Ma Thida


Ma Thida (ca. 1966) is a Burmese surgeon, writer, human rights activist and former prisoner of conscience.  She has published under the pseudonym Suragamika which means “brave traveler”. In Myanmar, Thida is best known as a leading intellectual, whose books deal with the country’s political situation.  She has worked as an editor at a Burmese monthly youth magazine and a weekly newspaper.  She has been a surgeon at Muslim Free Hospital, which provides free services to the poor.

Life and works

Ma Thida studied medicine in the early 1980s earning a degree in surgery, and also took up writing at a young age. She said, “I wanted to become a writer because I want to share what I observe around me, like poverty.”  Her interest in health care developed after falling ill as a child.

In October 1993, she was sentenced to 20 years in Insein Prison for “endangering public peace, having contact with illegal organisations, and distributing unlawful literature.”  In fact, she was actively supporting Aung San Suu Kyi, a Nobel laureate and founder of the main opposition party in Burma She served nearly six years in unhealthy mostly solitary conditions. She contracted tuberculosis without adequate access to medical care.During this time she was awarded several international human rights awards, including the Reebok Human Rights Award (1996) and the PEN/Barbara Goldsmith Freedom to Write Award (1996) Ma Thida said, “Were it not for vipassana (Buddhist meditation), I would not have overcome the untold hardships I faced in prison.”  In 1999, she was released on “humanitarian grounds” after serving five years, six months and six days.  She was released due to declining health, increasing political pressure and the efforts of human rights organizations like Amnesty International and PEN International.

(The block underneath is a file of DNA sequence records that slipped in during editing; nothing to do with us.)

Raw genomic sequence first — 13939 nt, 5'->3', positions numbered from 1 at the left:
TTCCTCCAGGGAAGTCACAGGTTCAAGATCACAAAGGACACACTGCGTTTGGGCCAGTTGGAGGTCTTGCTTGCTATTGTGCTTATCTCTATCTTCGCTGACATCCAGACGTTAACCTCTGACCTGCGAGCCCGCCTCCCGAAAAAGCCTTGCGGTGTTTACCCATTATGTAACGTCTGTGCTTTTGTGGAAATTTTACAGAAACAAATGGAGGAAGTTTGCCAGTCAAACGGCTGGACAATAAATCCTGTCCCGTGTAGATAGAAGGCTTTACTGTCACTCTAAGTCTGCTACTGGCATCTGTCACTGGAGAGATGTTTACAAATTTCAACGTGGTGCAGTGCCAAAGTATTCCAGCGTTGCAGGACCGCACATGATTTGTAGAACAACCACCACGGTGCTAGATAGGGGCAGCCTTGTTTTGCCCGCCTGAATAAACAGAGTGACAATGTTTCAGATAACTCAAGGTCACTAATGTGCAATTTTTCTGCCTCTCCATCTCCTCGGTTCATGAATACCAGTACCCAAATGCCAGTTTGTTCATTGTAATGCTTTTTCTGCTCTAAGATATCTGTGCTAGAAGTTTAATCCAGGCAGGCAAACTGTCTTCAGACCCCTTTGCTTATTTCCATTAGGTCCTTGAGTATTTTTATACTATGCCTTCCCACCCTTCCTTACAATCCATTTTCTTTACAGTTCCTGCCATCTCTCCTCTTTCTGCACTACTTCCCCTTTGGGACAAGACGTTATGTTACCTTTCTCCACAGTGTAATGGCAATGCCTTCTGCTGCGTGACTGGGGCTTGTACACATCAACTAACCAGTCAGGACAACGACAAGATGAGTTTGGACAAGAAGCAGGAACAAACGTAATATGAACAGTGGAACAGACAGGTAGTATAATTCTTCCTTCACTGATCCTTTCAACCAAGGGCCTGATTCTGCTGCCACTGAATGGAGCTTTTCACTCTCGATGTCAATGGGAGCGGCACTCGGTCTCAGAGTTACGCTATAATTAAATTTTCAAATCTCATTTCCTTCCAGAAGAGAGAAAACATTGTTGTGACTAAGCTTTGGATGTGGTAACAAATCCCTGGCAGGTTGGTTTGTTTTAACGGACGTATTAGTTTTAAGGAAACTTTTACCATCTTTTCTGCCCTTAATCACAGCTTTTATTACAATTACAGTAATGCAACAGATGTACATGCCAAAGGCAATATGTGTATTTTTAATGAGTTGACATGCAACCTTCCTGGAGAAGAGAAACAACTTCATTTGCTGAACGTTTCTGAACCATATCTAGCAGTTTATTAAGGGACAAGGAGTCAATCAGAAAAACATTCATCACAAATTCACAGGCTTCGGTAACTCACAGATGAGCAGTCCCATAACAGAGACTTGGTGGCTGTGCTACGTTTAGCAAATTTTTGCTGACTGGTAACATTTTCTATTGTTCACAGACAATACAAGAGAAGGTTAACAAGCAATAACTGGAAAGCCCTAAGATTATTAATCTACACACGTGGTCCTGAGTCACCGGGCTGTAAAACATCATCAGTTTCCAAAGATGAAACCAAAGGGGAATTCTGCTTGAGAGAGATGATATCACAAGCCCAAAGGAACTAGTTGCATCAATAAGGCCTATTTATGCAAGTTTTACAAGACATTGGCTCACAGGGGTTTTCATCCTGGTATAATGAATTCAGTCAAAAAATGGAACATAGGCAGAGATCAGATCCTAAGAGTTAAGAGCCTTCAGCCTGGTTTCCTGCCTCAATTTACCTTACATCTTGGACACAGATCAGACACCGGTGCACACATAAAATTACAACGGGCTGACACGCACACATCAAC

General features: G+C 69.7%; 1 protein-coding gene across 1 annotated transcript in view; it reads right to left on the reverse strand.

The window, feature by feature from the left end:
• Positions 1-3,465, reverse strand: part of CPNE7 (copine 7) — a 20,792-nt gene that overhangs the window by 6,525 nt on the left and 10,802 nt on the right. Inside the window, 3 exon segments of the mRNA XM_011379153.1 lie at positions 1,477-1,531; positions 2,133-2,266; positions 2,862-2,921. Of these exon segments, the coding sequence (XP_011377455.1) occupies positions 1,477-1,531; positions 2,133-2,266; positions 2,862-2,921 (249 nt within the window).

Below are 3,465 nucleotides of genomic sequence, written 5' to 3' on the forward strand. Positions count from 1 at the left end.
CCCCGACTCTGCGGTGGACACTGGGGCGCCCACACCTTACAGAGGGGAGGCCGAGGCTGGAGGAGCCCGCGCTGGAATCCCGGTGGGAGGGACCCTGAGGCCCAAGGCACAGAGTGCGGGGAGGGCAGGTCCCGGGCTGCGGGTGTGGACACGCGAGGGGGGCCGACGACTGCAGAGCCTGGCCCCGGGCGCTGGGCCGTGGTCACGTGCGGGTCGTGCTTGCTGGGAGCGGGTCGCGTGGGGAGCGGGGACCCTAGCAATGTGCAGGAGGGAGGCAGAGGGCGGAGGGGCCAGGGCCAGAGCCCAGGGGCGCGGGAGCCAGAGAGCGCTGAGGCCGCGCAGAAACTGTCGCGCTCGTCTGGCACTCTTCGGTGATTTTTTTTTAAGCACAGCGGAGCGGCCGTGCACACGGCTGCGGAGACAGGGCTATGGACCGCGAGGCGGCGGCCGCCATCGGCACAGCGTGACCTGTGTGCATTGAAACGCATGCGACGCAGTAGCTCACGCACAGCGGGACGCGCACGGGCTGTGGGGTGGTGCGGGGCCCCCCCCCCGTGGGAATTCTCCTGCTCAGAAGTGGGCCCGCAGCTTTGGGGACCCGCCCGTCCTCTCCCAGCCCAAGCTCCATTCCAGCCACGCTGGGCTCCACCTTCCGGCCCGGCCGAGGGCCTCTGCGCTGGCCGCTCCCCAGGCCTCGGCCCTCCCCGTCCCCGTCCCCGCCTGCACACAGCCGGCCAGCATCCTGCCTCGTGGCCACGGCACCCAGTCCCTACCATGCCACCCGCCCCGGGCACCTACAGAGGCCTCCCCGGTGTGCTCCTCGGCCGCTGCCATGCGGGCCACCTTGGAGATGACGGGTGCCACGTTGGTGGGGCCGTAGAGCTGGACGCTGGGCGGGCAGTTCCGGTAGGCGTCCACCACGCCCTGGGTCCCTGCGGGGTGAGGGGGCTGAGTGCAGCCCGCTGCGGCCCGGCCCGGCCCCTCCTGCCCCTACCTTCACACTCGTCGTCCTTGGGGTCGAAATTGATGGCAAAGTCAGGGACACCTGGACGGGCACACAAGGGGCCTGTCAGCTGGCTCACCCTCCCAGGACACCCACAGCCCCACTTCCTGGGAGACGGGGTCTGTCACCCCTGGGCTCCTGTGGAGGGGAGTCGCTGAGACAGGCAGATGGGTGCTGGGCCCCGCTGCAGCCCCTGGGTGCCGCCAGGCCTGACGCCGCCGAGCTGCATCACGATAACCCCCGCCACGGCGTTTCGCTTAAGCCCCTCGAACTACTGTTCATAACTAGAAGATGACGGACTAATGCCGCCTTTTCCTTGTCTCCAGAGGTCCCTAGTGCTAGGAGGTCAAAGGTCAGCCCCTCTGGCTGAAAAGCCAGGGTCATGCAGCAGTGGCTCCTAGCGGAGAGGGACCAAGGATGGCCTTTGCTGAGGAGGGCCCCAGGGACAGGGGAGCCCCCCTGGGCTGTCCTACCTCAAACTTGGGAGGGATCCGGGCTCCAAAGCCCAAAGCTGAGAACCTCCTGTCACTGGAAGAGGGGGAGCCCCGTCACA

From 2008 to 2010, she lived in the US as an International Writers Project Fellow at Brown University and a Fellow of the Radcliffe Institute for Advanced Studies at Harvard University.

Her first book was The Sunflower which was only released in Burma 1999 as it was banned upon international release in the early 1990s.  The book argues that the Burmese people have high expectations of democracy icon Suu Kyi that made him “a prisoner of applause.”  The Roadmap (2012) is a fictional story based on events in Burmese politics from 1988 to 2009.  The Myanmar-language book Sanchaung, Insein, Harvard is a memoir, as the title suggests about her early life in Sanchaung, imprisonment in Insein, and time in the United States.


This list is incomplete; you can help by expanding it.
  • The Sunflower (1999)
  • In the Shade of an Indian Almond Tree (1999)
  • Sweet and spicy honey mud (1999)
  • Insight of colorful lights and beyond esthetic border (1999)
  • One, Zero and Ten for Teens (2003)
  • Message to Teen (2011)
  • Translation of Japanese Women’s Poems (2011)
  • The Roadmap (2011)
  • Sanchaung, Insein, Harvard (2012)


  1. ^ a b c d e f g h i j k l Kyaw Phyo Tha (January 5, 2013). “I Write Just to Be ‘A Good Citizen,’ Says Ma Thida”. The Irrwaddy. Retrieved January 08, 2013.
  2. ^ a b c Mita Kapur (February 27, 2010). “‘I write from my heart'”. The Hindu. Retrieved January 09, 2013.
  3. ^ a b Christopher Baker (September 26, 2008). “Thida: Imprisonment a temporary death”. Brown Daily Herald. Retrieved January 09, 2013.
  4. ^ a b Zon Pann Pwint (19 November 2012). “Author tells of health problems, inhumane prison conditions”. The Mayanmar Times. Retrieved January 09, 2013.

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